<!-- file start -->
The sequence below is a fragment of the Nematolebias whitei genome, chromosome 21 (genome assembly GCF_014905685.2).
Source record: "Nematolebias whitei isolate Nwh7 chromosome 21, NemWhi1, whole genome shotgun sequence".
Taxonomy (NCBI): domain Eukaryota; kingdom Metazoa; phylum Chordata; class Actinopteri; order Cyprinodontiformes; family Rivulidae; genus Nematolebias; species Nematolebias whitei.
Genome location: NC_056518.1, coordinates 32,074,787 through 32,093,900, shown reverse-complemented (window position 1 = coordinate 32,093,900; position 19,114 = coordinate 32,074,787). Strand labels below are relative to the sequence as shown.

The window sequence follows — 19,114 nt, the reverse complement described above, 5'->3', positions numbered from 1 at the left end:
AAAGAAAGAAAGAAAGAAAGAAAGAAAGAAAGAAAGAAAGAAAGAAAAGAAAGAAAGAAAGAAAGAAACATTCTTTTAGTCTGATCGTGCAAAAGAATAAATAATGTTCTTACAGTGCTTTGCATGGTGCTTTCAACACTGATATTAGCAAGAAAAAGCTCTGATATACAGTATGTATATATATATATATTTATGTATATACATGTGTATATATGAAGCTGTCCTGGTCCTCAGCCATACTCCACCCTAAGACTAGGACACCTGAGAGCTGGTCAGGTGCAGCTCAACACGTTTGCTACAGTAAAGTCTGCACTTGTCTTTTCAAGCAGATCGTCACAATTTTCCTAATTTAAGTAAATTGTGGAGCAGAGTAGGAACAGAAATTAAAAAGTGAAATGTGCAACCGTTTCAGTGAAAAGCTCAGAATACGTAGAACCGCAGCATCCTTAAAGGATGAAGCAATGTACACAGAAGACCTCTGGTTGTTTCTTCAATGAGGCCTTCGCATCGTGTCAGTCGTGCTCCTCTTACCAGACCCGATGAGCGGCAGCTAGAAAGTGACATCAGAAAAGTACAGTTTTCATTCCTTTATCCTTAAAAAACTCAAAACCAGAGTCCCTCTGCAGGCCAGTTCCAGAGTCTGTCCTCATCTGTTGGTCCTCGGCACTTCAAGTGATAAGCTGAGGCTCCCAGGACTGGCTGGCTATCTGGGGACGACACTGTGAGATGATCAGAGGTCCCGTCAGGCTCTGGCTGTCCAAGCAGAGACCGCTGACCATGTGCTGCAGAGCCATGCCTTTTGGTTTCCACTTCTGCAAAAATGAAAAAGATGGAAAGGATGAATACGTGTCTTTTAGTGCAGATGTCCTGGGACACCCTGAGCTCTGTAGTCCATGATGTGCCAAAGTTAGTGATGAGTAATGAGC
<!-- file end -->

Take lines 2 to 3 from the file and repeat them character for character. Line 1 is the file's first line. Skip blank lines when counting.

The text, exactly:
Source record: "Nematolebias whitei isolate Nwh7 chromosome 21, NemWhi1, whole genome shotgun sequence".
Taxonomy (NCBI): domain Eukaryota; kingdom Metazoa; phylum Chordata; class Actinopteri; order Cyprinodontiformes; family Rivulidae; genus Nematolebias; species Nematolebias whitei.